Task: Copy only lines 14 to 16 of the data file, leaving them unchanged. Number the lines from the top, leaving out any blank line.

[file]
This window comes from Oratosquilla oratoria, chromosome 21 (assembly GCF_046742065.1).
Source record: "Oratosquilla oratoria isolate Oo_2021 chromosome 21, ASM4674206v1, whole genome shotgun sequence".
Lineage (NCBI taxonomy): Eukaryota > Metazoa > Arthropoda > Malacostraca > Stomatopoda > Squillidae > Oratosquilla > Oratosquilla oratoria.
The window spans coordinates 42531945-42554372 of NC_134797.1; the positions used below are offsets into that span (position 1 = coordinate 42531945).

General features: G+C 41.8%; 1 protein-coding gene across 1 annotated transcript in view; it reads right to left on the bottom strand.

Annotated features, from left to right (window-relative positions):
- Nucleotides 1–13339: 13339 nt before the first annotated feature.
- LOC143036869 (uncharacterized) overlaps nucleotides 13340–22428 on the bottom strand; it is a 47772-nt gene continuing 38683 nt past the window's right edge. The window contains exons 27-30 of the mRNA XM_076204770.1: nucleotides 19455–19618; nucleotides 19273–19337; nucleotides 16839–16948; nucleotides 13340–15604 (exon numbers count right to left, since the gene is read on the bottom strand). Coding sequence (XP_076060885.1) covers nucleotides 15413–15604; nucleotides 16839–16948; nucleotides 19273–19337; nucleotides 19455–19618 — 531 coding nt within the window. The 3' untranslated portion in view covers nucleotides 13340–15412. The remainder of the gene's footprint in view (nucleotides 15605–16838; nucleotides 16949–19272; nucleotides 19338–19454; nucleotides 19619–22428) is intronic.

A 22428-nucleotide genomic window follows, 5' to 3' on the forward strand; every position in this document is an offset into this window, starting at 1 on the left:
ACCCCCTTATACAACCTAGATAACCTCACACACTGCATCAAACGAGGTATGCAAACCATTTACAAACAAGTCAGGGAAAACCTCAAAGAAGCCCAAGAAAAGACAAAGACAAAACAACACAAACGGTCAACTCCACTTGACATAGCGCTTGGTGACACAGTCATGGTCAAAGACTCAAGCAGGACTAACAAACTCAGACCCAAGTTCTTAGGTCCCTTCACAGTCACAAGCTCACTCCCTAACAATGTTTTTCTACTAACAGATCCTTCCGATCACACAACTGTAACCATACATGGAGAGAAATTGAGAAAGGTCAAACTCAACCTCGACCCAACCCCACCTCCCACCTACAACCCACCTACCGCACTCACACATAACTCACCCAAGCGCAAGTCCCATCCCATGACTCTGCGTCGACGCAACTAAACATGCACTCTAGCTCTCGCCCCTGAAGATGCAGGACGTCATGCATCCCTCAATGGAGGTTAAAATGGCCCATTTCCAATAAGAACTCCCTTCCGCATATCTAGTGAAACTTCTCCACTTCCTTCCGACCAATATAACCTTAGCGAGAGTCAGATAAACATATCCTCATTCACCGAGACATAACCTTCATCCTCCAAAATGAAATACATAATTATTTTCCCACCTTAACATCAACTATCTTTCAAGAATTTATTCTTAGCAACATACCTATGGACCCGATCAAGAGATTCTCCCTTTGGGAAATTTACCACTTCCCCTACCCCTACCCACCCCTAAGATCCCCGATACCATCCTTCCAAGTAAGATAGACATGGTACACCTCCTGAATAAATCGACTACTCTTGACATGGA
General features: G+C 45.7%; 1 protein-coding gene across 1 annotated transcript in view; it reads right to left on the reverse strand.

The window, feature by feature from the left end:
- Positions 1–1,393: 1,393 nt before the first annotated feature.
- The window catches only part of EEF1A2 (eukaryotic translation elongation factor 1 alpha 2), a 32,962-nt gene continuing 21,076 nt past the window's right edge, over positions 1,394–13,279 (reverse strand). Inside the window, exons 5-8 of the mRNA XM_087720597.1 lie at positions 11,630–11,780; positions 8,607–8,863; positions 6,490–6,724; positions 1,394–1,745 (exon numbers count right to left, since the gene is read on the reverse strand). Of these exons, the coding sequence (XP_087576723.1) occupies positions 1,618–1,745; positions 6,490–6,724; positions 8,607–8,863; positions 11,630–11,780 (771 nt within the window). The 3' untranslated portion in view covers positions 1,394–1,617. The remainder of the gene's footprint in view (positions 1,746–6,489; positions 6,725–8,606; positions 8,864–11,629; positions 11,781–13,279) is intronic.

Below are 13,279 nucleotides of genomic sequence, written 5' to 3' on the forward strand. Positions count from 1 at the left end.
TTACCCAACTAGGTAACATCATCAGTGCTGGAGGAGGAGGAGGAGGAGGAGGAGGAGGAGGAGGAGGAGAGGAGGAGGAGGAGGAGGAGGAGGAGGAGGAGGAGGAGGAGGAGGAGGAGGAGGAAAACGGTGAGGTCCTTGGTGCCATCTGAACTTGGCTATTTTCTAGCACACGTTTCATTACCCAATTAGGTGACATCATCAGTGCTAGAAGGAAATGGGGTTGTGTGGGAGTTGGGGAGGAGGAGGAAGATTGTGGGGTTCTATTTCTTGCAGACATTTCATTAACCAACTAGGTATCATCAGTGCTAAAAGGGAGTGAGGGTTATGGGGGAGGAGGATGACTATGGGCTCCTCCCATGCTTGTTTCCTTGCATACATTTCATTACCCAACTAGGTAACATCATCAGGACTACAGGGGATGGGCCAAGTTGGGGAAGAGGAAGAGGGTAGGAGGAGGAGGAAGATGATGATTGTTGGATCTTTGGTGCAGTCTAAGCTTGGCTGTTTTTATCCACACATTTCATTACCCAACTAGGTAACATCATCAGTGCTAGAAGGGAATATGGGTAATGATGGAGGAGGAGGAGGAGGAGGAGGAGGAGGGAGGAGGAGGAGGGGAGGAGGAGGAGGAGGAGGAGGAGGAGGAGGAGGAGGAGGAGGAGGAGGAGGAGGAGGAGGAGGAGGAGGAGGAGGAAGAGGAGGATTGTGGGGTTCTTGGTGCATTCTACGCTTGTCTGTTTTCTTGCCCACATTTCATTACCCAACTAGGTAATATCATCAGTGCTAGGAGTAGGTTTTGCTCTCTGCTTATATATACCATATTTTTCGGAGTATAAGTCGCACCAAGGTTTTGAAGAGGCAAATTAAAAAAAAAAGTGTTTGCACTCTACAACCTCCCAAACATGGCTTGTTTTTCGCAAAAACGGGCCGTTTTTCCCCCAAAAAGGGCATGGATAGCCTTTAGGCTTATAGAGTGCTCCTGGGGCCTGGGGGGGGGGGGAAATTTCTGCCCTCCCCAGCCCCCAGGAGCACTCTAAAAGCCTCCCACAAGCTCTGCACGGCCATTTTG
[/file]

- The window catches only part of EEF1A2 (eukaryotic translation elongation factor 1 alpha 2), a 32,962-nt gene continuing 21,076 nt past the window's right edge, over positions 1,394–13,279 (reverse strand). Inside the window, exons 5-8 of the mRNA XM_087720597.1 lie at positions 11,630–11,780; positions 8,607–8,863; positions 6,490–6,724; positions 1,394–1,745 (exon numbers count right to left, since the gene is read on the reverse strand). Of these exons, the coding sequence (XP_087576723.1) occupies positions 1,618–1,745; positions 6,490–6,724; positions 8,607–8,863; positions 11,630–11,780 (771 nt within the window). The 3' untranslated portion in view covers positions 1,394–1,617. The remainder of the gene's footprint in view (positions 1,746–6,489; positions 6,725–8,606; positions 8,864–11,629; positions 11,781–13,279) is intronic.

Below are 13,279 nucleotides of genomic sequence, written 5' to 3' on the forward strand. Positions count from 1 at the left end.
TTACCCAACTAGGTAACATCATCAGTGCTGGAGGAGGAGGAGGAGGAGGAGGAGGAGGAGGAGGAGGAGAGGAGGAGGAGGAGGAGGAGGAGGAGGAGGAGGAGGAGGAGGAGGAGGAGGAGGAAAACGGTGAGGTCCTTGGTGCCATCTGAACTTGGCTATTTTCTAGCACACGTTTCATTACCCAATTAGGTGACATCATCAGTGCTAGAAGGAAATGGGGTTGTGTGGGAGTTGGGGAGGAGGAGGAAGATTGTGGGGTTCTATTTCTTGCAGACATTTCATTAACCAACTAGGTATCATCAGTGCTAAAAGGGAGTGAGGGTTATGGGGGAGGAGGATGACTATGGGCTCCTCCCATGCTTGTTTCCTTGCATACATTTCATTACCCAACTAGGTAACATCATCAGGACTACAGGGGATGGGCCAAGTTGGGGAAGAGGAAGAGGGTAGGAGGAGGAGGAAGATGATGATTGTTGGATCTTTGGTGCAGTCTAAGCTTGGCTGTTTTTATCCACACATTTCATTACCCAACTAGGTAACATCATCAGTGCTAGAAGGGAATATGGGTAATGATGGAGGAGGAGGAGGAGGAGGAGGAGGAGGGAGGAGGAGGAGGGGAGGAGGAGGAGGAGGAGGAGGAGGAGGAGGAGGAGGAGGAGGAGGAGGAGGAGGAGGAGGAGGAGGAGGAGGAGGAAGAGGAGGATTGTGGGGTTCTTGGTGCATTCTACGCTTGTCTGTTTTCTTGCCCACATTTCATTACCCAACTAGGTAATATCATCAGTGCTAGGAGTAGGTTTTGCTCTCTGCTTATATATACCATATTTTTCGGAGTATAAGTCGCACCAAGGTTTTGAAGAGGCAAATTAAAAAAAAAAGTGTTTGCACTCTACAACCTCCCAAACATGGCTTGTTTTTCGCAAAAACGGGCCGTTTTTCCCCCAAAAAGGGCATGGATAGCCTTTAGGCTTATAGAGTGCTCCTGGGGCCTGGGGGGGGGGGGAAATTTCTGCCCTCCCCAGCCCCCAGGAGCACTCTAAAAGCCTCCCACAAGCTCTGCACGGCCATTTTG